ACT: You take a different approach to other dungeon synth artists in that your music is much heavier on chiptune. Can you talk about what influenced this aspect of your work?

SW: In large part, it was a total accident, from discovering that Jummbox had pre-sets for instruments like cello and flute. I tried using those with chiptune lines, and liked the results a lot. They also helped break me out of a creative rut I can feel myself getting into.

After Ageless Defiance I was starting to worry about how I could keep making music without just repeating myself, due to the inherent limitations of chiptune. I initially tried to get out of this by making songs at much higher BPMs than normal – like, 180 or 200 BPM – but listening to the results just stressed me out due to their intensity, haha.

So I tried to use those other instruments to make something more relaxing, and then eventually tried making music without any chiptune elements at all. It was around this time that I first heard the dungeon synth artist Kobold, who uses a lot of retro video game sounds in their music – whether they’re chiptune or not feels a little academic, but they were close enough that it gave me the confidence to carry on experimenting with combining the two instrument styles.

Hearing A Compendium of Curiosities also motivated me to get Into Unknown Darkness finished – it’s one of the many musical projects of Ayloss from Spectral Lore, and uses dungeon synth and chiptune/synthwave sounds in combination, and is absolutely fantastic.

I would say though, that not all my music feels heavier on chiptune – it’s certainly true of Into Unknown Darkness, but Death Cannot Contain You and the new music I’m working on are (to me, at least) absent of overt chiptune sounds, and have more in common with what’s traditionally considered dungeon synth.

ACT: In terms of visibility, dungeon synth is seen by many as metal-adjacent because of the adopted aesthetic and the inherent metalness of dungeons. The proximity to black metal plays a factor too. But it’s still a small, niche genre. For those who are brand new, can you talk a bit about who the bigger or most popular artists in the scene are?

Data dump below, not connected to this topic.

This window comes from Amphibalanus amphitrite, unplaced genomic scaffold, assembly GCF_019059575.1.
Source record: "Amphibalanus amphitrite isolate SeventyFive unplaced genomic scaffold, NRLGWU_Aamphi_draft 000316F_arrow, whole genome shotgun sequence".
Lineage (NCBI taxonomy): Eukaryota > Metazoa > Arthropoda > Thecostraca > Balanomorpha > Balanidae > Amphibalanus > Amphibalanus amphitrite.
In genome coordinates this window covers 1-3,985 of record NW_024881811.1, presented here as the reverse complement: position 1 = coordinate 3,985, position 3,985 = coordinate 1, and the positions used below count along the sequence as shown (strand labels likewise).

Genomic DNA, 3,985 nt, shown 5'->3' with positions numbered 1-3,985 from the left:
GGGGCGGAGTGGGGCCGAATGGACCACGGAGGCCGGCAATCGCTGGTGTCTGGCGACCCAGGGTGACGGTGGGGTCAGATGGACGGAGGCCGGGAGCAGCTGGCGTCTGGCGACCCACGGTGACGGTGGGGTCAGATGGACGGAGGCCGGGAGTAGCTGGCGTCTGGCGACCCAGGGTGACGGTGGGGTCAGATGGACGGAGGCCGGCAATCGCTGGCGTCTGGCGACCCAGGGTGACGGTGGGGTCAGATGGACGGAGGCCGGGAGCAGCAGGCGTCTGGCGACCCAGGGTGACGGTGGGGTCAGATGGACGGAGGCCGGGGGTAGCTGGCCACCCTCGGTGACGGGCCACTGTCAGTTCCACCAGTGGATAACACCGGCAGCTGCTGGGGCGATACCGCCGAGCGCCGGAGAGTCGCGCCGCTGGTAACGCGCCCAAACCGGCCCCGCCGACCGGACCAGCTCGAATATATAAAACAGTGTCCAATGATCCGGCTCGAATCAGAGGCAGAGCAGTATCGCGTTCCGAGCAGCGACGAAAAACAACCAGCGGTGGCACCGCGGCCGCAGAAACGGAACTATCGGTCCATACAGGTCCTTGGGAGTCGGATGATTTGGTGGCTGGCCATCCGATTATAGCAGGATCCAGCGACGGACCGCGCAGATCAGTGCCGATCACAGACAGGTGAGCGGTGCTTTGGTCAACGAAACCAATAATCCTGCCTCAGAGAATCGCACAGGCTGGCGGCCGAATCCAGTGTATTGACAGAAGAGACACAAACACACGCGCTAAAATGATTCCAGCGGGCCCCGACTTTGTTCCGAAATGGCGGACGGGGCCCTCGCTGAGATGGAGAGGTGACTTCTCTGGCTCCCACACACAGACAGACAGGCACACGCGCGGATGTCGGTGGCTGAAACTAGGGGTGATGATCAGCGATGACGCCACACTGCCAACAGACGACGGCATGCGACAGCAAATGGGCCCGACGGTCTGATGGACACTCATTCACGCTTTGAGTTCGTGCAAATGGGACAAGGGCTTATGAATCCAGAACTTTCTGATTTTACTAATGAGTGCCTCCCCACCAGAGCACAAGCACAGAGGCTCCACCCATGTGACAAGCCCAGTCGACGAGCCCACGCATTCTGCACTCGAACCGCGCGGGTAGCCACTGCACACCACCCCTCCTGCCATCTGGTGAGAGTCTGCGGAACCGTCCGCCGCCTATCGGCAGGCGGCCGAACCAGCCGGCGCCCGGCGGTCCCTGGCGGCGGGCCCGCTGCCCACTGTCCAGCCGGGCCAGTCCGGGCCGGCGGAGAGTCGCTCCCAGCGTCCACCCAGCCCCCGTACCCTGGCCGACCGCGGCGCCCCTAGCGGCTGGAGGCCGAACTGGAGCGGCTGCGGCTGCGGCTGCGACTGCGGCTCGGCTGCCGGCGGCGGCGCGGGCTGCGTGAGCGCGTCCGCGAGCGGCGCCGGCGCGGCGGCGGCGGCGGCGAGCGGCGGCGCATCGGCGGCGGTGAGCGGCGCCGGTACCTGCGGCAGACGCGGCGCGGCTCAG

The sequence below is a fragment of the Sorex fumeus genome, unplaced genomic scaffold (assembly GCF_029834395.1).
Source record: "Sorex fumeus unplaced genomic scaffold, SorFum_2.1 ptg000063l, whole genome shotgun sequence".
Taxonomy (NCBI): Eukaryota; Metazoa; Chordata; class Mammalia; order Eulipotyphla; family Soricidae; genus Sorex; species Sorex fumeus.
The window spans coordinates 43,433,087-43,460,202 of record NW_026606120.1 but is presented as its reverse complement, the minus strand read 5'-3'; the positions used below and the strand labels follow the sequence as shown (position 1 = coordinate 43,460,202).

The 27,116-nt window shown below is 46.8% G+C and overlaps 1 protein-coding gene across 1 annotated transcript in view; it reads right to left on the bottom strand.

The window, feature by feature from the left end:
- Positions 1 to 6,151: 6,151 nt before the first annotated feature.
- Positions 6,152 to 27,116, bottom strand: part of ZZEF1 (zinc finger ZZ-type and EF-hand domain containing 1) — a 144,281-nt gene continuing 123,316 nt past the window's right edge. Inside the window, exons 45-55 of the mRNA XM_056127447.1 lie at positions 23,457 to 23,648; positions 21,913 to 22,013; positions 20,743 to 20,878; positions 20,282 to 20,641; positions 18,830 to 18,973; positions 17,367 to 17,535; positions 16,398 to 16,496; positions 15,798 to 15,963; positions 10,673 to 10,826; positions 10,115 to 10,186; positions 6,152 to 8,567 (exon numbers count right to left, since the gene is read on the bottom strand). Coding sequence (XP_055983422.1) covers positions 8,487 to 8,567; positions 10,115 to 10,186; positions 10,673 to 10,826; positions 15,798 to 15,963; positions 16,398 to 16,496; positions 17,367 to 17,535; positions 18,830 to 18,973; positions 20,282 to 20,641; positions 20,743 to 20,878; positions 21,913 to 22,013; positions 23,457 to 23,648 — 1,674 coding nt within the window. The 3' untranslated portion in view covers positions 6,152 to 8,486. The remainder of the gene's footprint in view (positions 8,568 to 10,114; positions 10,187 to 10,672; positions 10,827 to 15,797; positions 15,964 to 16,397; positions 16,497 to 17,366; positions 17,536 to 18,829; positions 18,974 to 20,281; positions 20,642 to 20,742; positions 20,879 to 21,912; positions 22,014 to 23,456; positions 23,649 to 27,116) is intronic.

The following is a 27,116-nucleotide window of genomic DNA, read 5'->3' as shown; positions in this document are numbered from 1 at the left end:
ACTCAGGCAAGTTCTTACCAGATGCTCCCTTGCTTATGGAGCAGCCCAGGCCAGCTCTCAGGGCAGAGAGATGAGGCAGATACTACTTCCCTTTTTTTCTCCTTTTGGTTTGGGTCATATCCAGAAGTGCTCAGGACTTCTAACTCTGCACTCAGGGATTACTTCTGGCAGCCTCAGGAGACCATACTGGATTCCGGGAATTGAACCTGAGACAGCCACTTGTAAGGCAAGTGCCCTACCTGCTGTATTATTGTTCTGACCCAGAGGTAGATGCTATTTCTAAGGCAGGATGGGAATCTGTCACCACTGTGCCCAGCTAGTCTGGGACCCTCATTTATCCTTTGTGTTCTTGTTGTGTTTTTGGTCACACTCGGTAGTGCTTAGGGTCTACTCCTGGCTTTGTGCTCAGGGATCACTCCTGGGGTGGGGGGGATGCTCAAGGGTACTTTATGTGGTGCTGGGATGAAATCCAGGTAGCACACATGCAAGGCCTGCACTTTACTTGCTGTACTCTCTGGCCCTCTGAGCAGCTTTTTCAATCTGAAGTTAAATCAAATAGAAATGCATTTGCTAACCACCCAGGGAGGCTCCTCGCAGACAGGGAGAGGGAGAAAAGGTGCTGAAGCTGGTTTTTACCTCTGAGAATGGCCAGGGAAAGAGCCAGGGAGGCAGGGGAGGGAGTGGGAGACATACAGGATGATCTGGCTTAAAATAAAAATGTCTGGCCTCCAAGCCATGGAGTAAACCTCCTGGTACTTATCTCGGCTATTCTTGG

SW: I’m honestly not sure I can! I feel quite separate from the main dungeon synth “scene”, due to the issue I mentioned earlier on – like black metal (and, to be fair, chiptune, and video games, and sports, and so many other areas in our society), dungeon synth has a problem with fascism and fascism-sympathisers, and it gets tiring trying to work through all the dog whistles if not out-right Nazism.

This isn’t helped by dungeon synth being so strongly linked with fantasy, in a similar way black metal is – are those images and titles about fighting barbarians and orcs just lifted from Tolkien or Dungeons and Dragons or Warhammer, or are they acting as a metaphor for something far more problematic?

Are those explorations of history intended as just that, or are they a yearning for a “simpler” time that never actually existed (because multiculturalism is far from a recent invention, despite what some would have you believe)? How should those Norse runes be read? It gets wearying.

As such, the dungeon synth that I mostly listen to is from labels or artists where I feel confident they’re not problematic, many of whom have made explicitly anti-fascist statements or actions.

The aforementioned Fogweaver are a huge influence on my music, especially their Snowspire project, and I would heavily recommend them to newcomers. Likewise, Heimat Der Katastrophe’s releases are all excellent, and though they’re not all really dungeon synth, the Kobold records they put out are ones I’d use to help introduce dungeon synth to new fans.

Jenn Taiga’s most recent albums are fine examples of the roots of dungeon synth, bridging the gap between the genre and its roots in krautrock/prog bands like Tangerine Dream, whose Phaedra album is one I’ve gone back to since getting more into dungeon synth and found new depths to. The main exception to this is Secret Stairways, who are probably the only “big” dungeon synth artist I regularly listen to

I’d also like to use this chance to give shout-outs to Poppet, Vaelastrasz, Cherry Cordial, and the labels Vicious Mockery and Realm & Ritual, both of whom are explicitly opposed to fascism. All very different takes on dungeon synth, and you can’t go wrong with any of them.

I’m probably forgetting loads others, but hopefully this helps show just how vibrant the dungeon synth scene is. Also, the Dungeon Synth Sundays on the Order Ov The Black Arts Youtube channel are a great source of inspiration.

ACT: With Into Unknown Darkness, you have made a shift in style, but note that the material was mostly written at the same time as the predecessor. Were there competing influences on your style or approach that caused you to create stylistically different music at the same time? 

SW: I’m almost always working on multiple records at once, often very different ones, simply because I find it motivating to keep moving between different styles. If I start to feel stuck or like I’m burning out on one style, I can move into another – or if an idea doesn’t work how I intended it to for one record, rather than get frustrated I can go work on something completely different.